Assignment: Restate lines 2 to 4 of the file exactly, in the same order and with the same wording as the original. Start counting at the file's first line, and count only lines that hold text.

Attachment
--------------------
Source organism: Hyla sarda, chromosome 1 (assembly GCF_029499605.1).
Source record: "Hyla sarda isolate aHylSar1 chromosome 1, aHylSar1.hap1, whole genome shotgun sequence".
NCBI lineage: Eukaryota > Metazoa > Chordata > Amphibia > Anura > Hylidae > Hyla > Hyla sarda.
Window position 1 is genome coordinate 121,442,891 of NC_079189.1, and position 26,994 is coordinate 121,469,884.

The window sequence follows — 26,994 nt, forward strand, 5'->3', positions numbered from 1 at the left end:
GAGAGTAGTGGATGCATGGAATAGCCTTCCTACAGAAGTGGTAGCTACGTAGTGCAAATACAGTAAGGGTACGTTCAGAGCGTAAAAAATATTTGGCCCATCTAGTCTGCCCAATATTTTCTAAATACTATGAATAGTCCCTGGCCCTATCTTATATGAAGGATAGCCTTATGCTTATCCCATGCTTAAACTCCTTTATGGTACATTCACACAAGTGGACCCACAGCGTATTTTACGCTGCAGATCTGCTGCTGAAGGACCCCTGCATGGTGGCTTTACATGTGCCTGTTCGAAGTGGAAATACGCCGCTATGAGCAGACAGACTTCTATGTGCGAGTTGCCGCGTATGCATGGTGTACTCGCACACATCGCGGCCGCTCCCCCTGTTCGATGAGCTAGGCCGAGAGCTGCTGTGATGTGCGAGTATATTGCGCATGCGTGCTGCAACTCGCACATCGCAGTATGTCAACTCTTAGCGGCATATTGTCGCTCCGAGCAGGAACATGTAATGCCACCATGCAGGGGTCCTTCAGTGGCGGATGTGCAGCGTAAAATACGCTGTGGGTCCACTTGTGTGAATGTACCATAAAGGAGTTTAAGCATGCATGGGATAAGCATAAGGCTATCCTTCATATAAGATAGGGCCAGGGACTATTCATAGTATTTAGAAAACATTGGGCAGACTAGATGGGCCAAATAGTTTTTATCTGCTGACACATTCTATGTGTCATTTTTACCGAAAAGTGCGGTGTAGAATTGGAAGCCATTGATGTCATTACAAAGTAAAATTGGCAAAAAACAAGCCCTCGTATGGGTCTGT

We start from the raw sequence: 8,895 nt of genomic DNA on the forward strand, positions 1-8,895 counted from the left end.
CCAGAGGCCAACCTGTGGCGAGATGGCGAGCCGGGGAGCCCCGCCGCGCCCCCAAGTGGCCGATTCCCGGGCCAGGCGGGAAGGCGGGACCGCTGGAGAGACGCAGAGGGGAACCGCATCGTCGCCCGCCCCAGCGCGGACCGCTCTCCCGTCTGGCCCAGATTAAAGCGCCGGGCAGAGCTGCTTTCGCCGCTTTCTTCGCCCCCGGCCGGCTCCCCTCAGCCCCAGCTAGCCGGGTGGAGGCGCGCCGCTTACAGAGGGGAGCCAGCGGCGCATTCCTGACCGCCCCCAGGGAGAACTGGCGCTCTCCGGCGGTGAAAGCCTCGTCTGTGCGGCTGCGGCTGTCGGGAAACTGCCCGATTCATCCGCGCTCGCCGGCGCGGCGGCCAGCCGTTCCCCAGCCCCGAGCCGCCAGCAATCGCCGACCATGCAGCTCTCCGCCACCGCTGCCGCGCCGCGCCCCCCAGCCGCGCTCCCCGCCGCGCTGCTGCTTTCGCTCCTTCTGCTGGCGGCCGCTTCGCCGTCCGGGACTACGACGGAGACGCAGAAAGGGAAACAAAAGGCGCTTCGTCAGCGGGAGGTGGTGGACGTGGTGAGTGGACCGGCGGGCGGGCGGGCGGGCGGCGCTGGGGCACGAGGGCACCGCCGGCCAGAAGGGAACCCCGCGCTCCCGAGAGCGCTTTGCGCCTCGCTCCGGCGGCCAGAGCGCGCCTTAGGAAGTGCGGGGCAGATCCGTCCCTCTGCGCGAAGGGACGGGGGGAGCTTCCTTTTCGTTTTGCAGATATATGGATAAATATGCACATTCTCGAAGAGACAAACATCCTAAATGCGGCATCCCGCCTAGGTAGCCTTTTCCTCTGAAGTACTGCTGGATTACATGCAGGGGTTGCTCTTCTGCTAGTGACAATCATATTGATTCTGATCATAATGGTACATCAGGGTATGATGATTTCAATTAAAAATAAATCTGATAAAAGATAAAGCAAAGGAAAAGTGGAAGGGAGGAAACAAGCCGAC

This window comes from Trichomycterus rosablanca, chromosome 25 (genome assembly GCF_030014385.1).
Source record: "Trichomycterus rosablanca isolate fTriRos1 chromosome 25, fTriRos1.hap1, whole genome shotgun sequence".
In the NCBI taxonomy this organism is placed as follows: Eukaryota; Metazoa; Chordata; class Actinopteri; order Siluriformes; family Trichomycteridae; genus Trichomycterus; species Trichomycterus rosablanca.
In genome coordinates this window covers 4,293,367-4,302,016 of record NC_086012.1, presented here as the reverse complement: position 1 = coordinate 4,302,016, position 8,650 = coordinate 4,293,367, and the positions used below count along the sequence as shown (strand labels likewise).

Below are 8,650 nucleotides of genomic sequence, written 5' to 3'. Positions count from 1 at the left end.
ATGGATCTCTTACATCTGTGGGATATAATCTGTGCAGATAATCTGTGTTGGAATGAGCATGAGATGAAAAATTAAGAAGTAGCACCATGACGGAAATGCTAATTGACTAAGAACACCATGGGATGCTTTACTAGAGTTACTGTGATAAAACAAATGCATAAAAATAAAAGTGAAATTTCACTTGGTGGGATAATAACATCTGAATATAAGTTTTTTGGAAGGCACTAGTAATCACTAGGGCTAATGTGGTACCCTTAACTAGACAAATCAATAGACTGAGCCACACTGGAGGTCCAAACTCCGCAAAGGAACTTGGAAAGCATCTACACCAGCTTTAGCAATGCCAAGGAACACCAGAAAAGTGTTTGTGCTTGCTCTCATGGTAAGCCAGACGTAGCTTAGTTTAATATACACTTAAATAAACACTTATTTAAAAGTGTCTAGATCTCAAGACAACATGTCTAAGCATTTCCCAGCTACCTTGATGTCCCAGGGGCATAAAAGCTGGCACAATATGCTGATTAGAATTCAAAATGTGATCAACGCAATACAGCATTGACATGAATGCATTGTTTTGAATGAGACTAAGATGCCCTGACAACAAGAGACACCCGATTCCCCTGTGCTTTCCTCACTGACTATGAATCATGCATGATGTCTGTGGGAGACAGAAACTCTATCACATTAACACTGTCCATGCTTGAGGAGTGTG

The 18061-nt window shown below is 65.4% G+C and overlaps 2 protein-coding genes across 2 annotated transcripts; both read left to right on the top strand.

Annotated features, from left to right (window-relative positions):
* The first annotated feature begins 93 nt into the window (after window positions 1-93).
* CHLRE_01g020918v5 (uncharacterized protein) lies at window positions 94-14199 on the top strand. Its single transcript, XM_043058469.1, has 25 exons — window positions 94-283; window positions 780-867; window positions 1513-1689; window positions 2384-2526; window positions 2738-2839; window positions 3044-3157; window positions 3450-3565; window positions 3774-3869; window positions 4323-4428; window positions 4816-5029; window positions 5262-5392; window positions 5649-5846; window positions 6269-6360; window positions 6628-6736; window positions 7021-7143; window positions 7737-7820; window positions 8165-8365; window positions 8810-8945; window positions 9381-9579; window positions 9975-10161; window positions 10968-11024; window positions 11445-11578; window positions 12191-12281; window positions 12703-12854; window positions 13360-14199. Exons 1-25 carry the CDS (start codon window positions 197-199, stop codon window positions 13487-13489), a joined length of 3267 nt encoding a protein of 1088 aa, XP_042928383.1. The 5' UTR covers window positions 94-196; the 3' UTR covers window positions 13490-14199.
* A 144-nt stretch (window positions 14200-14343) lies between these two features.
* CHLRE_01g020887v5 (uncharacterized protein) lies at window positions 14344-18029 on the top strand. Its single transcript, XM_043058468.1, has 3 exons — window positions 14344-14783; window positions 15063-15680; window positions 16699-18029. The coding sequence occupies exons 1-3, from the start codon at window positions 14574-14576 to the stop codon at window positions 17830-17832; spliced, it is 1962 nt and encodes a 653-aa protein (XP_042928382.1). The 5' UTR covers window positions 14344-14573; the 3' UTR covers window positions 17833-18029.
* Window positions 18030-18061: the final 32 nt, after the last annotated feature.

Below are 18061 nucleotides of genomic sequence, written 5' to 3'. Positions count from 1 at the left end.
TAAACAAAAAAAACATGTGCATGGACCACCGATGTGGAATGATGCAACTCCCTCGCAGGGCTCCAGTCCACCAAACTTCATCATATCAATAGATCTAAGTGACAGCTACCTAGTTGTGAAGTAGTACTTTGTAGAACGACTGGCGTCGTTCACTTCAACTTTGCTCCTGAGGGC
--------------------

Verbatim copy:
Source record: "Hyla sarda isolate aHylSar1 chromosome 1, aHylSar1.hap1, whole genome shotgun sequence".
NCBI lineage: Eukaryota > Metazoa > Chordata > Amphibia > Anura > Hylidae > Hyla > Hyla sarda.
Window position 1 is genome coordinate 121,442,891 of NC_079189.1, and position 26,994 is coordinate 121,469,884.